Skip to content


Open Access

Cosmological Non-Gaussian Signature Detection: Comparing Performance of Different Statistical Tests

EURASIP Journal on Advances in Signal Processing20052005:297184

Received: 30 June 2004

Published: 14 September 2005


Currently, it appears that the best method for non-Gaussianity detection in the cosmic microwave background (CMB) consists in calculating the kurtosis of the wavelet coefficients. We know that wavelet-kurtosis outperforms other methods such as the bispectrum, the genus, ridgelet-kurtosis, and curvelet-kurtosis on an empirical basis, but relatively few studies have compared other transform-based statistics, such as extreme values, or more recent tools such as higher criticism (HC), or proposed "best possible" choices for such statistics. In this paper, we consider two models for transform-domain coefficients: (a) a power-law model, which seems suited to the wavelet coefficients of simulated cosmic strings, and (b) a sparse mixture model, which seems suitable for the curvelet coefficients of filamentary structure. For model (a), if power-law behavior holds with finite th moment, excess kurtosis is an asymptotically optimal detector, but if the th moment is not finite, a test based on extreme values is asymptotically optimal. For model (b), if the transform coefficients are very sparse, a recent test, higher criticism, is an optimal detector, but if they are dense, kurtosis is an optimal detector. Empirical wavelet coefficients of simulated cosmic strings have power-law character, infinite th moment, while curvelet coefficients of the simulated cosmic strings are not very sparse. In all cases, excess kurtosis seems to be an effective test in moderate-resolution imagery.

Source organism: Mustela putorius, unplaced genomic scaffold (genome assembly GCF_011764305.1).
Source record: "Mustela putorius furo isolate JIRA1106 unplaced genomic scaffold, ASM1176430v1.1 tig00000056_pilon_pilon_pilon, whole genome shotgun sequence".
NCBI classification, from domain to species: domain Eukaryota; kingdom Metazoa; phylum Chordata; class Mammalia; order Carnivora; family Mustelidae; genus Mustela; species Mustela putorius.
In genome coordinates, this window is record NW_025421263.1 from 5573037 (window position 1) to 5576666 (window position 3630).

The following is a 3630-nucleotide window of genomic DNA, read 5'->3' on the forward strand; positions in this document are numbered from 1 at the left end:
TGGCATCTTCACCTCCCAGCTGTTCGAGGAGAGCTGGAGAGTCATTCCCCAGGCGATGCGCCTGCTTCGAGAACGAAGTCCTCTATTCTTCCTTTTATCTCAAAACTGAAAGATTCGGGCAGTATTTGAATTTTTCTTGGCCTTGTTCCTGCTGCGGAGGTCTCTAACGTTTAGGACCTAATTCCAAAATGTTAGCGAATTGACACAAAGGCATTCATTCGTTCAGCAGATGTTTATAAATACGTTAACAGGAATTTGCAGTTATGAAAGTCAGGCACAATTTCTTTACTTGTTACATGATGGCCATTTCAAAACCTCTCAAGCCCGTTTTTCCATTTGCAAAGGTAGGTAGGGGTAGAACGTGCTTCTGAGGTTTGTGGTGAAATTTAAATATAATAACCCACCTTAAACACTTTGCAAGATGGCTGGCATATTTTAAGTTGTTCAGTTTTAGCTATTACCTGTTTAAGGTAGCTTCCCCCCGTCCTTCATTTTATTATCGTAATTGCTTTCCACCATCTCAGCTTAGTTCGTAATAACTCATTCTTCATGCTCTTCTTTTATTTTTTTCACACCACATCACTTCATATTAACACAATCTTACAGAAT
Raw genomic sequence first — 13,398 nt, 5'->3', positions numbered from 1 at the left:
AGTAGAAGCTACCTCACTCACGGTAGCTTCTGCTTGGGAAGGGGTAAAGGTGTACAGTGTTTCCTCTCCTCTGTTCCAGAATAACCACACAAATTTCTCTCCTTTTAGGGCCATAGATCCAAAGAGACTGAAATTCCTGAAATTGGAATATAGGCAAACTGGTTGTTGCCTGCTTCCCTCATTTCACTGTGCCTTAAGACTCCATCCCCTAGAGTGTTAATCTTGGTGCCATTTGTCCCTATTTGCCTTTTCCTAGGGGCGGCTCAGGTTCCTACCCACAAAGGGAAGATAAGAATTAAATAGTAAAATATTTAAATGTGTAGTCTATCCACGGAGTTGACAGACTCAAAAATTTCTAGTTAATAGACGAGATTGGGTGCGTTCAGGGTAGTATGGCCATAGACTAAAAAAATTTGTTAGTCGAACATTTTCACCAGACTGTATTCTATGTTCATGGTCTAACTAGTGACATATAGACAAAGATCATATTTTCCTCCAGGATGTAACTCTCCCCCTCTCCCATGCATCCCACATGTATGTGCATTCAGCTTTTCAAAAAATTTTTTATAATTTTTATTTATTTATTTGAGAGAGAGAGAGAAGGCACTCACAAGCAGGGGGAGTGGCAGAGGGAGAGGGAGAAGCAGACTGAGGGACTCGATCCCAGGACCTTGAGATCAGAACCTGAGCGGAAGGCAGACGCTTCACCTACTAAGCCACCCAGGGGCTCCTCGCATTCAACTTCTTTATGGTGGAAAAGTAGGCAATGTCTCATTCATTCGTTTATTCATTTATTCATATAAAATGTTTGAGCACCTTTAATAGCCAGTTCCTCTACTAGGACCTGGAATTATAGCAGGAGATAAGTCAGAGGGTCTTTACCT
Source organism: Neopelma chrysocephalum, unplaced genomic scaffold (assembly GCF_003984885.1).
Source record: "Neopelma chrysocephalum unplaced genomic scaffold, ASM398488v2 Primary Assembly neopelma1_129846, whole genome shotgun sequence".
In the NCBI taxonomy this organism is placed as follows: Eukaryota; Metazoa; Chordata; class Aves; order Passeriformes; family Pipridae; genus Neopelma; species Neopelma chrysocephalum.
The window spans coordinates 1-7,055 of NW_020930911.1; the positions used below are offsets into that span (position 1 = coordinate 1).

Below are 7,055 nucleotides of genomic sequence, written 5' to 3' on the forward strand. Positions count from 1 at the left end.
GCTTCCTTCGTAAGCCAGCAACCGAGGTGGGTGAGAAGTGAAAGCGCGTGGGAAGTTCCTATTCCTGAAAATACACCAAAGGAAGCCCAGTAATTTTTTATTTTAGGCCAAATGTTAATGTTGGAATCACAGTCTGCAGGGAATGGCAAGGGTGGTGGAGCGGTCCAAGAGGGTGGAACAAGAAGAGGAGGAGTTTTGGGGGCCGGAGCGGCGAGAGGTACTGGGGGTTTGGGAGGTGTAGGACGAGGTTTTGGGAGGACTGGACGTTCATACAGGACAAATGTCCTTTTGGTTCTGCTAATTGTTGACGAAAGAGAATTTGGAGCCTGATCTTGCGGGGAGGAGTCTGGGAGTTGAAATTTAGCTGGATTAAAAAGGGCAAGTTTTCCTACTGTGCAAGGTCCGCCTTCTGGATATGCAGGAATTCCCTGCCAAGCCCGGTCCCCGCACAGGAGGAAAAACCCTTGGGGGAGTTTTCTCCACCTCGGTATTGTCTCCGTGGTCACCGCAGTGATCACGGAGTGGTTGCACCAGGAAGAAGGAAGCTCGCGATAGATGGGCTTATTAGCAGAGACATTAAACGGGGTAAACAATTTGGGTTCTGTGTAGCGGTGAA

Keywords and phrases

cosmologycosmological microwave backgroundnon-Gaussianity detectionmultiscale methodwaveletcurvelet

Authors’ Affiliations

Department of Statistics, Purdue University, West Lafayette, USA
DAPNIA/SEDI-SAP, Service d'Astrophysique, CEA-Saclay, Gif-sur-Yvette Cedex, France
Department of Statistics, Stanford University, Sequoia Hall, Stanford, USA
IAS-CNRS, Université Paris Sud, Orsay Cedex, France
Division of Theoretical Astronomy, National Astronomical Observatory of Japan, Mitaka, Tokyo, Japan


© Jin et al. 2005